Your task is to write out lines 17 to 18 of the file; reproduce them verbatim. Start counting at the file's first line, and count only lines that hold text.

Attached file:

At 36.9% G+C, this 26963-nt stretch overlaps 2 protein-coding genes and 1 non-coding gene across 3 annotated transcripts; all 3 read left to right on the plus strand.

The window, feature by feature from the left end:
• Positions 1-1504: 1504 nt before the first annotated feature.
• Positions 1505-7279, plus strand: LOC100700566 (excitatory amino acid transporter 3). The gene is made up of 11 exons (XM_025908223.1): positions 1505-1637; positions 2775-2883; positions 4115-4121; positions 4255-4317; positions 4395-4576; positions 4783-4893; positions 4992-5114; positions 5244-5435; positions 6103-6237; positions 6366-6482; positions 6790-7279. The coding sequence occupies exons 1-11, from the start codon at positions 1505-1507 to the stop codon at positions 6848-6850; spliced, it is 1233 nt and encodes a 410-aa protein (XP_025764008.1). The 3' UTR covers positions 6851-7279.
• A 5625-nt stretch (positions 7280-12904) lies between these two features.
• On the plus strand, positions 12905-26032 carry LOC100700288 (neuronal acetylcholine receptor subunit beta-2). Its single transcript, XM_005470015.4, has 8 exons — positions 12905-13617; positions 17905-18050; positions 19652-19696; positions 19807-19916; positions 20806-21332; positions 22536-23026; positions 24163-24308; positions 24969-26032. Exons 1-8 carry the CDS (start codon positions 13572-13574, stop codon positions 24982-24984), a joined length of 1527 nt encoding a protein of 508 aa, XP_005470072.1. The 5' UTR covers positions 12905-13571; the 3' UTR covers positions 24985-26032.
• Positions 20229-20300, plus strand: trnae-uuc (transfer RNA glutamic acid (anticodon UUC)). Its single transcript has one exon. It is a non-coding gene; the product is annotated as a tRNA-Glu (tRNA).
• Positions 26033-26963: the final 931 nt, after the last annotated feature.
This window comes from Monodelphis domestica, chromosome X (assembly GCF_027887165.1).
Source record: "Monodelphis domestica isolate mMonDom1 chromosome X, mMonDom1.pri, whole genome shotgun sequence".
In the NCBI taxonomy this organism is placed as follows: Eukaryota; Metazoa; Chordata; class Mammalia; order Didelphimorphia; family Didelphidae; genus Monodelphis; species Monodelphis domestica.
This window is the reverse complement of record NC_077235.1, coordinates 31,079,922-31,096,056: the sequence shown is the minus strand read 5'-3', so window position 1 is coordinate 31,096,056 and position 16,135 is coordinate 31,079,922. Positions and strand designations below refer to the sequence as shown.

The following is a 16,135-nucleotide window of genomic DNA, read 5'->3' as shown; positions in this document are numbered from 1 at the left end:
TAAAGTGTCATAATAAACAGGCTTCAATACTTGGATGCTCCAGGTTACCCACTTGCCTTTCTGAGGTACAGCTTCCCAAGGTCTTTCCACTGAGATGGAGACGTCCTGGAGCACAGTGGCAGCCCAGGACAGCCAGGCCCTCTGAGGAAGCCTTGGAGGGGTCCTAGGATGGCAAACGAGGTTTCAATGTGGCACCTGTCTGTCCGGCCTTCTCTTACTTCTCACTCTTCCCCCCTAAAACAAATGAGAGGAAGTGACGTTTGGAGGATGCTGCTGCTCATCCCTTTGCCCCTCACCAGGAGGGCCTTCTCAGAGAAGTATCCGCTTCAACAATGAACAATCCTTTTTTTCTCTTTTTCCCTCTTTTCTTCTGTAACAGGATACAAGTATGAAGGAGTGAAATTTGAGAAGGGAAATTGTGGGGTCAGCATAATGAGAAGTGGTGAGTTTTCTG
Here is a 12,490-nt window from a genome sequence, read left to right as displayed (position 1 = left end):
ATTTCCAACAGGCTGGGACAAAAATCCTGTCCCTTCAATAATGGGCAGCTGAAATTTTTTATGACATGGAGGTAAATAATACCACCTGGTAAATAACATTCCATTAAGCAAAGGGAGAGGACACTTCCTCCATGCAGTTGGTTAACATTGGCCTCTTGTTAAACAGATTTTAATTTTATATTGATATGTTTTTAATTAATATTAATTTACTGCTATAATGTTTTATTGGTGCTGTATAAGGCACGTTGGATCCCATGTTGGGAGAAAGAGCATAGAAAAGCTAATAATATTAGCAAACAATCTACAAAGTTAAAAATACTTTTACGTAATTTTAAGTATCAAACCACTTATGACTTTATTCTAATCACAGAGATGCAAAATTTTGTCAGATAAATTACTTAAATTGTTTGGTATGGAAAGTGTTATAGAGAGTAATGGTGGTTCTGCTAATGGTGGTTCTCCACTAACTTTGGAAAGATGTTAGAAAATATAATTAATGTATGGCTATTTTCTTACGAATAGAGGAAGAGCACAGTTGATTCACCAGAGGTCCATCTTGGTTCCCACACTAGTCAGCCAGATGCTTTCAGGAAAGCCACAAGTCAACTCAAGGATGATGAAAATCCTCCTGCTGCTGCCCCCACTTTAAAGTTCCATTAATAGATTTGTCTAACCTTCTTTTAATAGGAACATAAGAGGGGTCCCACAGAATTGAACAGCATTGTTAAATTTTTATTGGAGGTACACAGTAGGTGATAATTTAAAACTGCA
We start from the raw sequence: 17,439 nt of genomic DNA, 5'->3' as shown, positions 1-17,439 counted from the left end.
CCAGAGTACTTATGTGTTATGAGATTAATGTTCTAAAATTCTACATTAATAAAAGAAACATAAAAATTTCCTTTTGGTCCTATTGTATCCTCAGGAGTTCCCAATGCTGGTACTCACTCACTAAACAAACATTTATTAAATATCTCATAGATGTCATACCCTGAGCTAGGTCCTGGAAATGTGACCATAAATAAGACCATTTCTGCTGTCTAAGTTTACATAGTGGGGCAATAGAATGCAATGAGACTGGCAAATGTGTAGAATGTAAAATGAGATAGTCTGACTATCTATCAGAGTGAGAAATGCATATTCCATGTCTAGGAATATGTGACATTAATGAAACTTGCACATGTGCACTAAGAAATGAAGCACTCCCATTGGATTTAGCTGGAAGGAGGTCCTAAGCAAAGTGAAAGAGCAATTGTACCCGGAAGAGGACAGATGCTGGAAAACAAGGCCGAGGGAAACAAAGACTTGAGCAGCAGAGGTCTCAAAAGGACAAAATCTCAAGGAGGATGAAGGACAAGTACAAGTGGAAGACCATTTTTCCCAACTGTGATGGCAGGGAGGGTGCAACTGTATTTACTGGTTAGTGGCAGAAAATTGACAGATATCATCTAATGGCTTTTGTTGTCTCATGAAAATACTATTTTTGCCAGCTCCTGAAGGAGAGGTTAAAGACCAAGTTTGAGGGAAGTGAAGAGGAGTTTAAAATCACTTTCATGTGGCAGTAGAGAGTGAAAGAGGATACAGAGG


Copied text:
We start from the raw sequence: 17,439 nt of genomic DNA, 5'->3' as shown, positions 1-17,439 counted from the left end.
CCAGAGTACTTATGTGTTATGAGATTAATGTTCTAAAATTCTACATTAATAAAAGAAACATAAAAATTTCCTTTTGGTCCTATTGTATCCTCAGGAGTTCCCAATGCTGGTACTCACTCACTAAACAAACATTTATTAAATATCTCATAGATGTCATACCCTGAGCTAGGTCCTGGAAATGTGACCATAAATAAGACCATTTCTGCTGTCTAAGTTTACATAGTGGGGCAATAGAATGCAATGAGACTGGCAAATGTGTAGAATGTAAAATGAGATAGTCTGACTATCTATCAGAGTGAGAAATGCATATTCCATGTCTAGGAATATGTGACATTAATGAAACTTGCACATGTGCACTAAGAAATGAAGCACTCCCATTGGATTTAGCTGGAAGGAGGTCCTAAGCAAAGTGAAAGAGCAATTGTACCCGGAAGAGGACAGATGCTGGAAAACAAGGCCGAGGGAAACAAAGACTTGAGCAGCAGAGGTCTCAAAAGGACAAAATCTCAAGGAGGATGAAGGACAAGTACAAGTGGAAGACCATTTTTCCCAACTGTGATGGCAGGGAGGGTGCAACTGTATTTACTGGTTAGTGGCAGAAAATTGACAGATATCATCTAATGGCTTTTGTTGTCTCATGAAAATACTATTTTTGCCAGCTCCTGAAGGAGAGGTTAAAGACCAAGTTTGAGGGAAGTGAAGAGGAGTTTAAAATCACTTTCATGTGGCAGTAGAGAGTGAAAGAGGATACAGAGG